Chancellor plans marching band

Jessica Johnson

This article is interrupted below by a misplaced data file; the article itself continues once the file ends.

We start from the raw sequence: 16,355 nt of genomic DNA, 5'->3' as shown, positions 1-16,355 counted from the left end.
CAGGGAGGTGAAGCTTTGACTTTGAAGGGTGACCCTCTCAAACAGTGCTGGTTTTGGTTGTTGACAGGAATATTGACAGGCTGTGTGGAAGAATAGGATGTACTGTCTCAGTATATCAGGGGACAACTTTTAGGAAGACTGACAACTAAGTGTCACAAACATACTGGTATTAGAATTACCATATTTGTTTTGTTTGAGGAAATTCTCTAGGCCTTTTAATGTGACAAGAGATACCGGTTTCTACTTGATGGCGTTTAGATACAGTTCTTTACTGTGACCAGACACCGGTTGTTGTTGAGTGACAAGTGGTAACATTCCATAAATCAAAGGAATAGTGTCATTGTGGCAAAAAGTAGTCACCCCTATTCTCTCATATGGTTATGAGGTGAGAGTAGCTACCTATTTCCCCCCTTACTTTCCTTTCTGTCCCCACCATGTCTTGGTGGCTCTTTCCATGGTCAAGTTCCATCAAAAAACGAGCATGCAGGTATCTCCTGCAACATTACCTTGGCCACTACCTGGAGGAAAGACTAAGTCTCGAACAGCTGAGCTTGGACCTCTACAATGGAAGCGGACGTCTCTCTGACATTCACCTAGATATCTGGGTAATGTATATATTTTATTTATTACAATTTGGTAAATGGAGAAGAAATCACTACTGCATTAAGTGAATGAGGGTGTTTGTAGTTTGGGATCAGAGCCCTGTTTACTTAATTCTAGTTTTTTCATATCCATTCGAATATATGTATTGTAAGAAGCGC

UW Oshkosh is planning to start a marching band within the next few years to improve school spirit, enrollment and benefits for the music department. According to Chancellor Andrew Leavitt, a marching band would provide a very popular co-curricular activity for students on campus. “A lot of students on campus had a great marching band in high school, and I think they would love to continue that,” Leavitt said. Leavitt also said the marching band would help in terms of recruitment. “It is often an activity that students in school look for when they are looking at universities,” Leavitt said. Leavitt said more students would participate in the music department. “I think it is something that would be very beneficial to the department of music in that a lot more students will become involved in the department of music because of a marching band,” Leavitt said. According to Leavitt, the marching band is in the beginning stages of starting up. “There are going to be startup costs associated with the marching band, and then of course on-going costs,” Leavitt said. “I will certainly be looking for some philanthropic help. We need someone to step up and make a donation to help us start a marching band.” Leavitt said due to the budget cuts, it is critical for on-going costs to be taken care of through a combination of fundraising and institutional support. Leavitt said UWO has a permanent band director who will start on July 1, 2015. “They will be the director of bands, but that person would not necessarily be involved in running of the marching band,” Leavitt said. According to Leavitt, there has not been much discussion of the staffing needs of the marching band since it is at its initial stages. “I’m sensitive to the fact that we are talking about starting something like this in an environment where we are looking at reducing budgets, but at the same time I think this is going to be a terrific addition to the campus that could help [us],” Leavitt said. Leavitt said UWO needs to move away from thinking there are hiring freezes when it is really more of a critical-hiring process. “We have a critical hiring process through which I am personally evaluating a recommendation from each vice-chancellor as to the critical hires they need in their areas,” Leavitt said. Leavitt said starting up a marching band is contradictory to the current budget concerns, but it would be worth it. “It seems counterintuitive I suppose to try and start this in the middle of all this, but I think it’s something that would add an awful lot to the University,” Leavitt said. “I think it would bring a lot of energy, spirit and enthusiasm.” According to Leavitt, there is not a firm date set for the start of a marching band. “We are probably a couple years away from starting one simply because of the fundraising that would need to be involved, and then we would have to have at least one year of recruitment in order to build the band before it actually hits the field,” Leavitt said. Erica Kennedy, a member of the UWO orchestra, said she is in favor of a campus marching band. “Marching bands are a big part of school spirit, especially at sporting events,” Kennedy said. “I think that it would increase interest in our sporting events, and also give spotlight to our excellent music department.” UWO band and choir member Ryan Lindley said he is not in favor of implementing a marching band. “Starting and maintaining a marching band would cost a lot of money,” Lindley said. “I personally would want to put that kind of money towards something else in the music department.” Lindley said students, along with the chancellor, should start a pep band before taking the leap to start a marching band. “Pep bands do not have to be relatively large, and they’re less work and more enjoyable,” Lindley said. “You can be closer to the students and interact with them to boost morale and lead cheers.” Lindley said a pep band would be more accessible and cheaper idea. Sam Joseph, a UWO band member, said a marching band is not only a great opportunity for students, but for the community as a whole. “I went to UW-Eau Claire for three years and during my time there, the Bluegold Marching Band drew an even bigger crowd than the football team alone, which in turn, allows for more revenue, future opportunities and more publicity to draw prospective students to the school,” Joseph said. “I think that if a marching band were to form at UWO, we would see some of the same benefits.”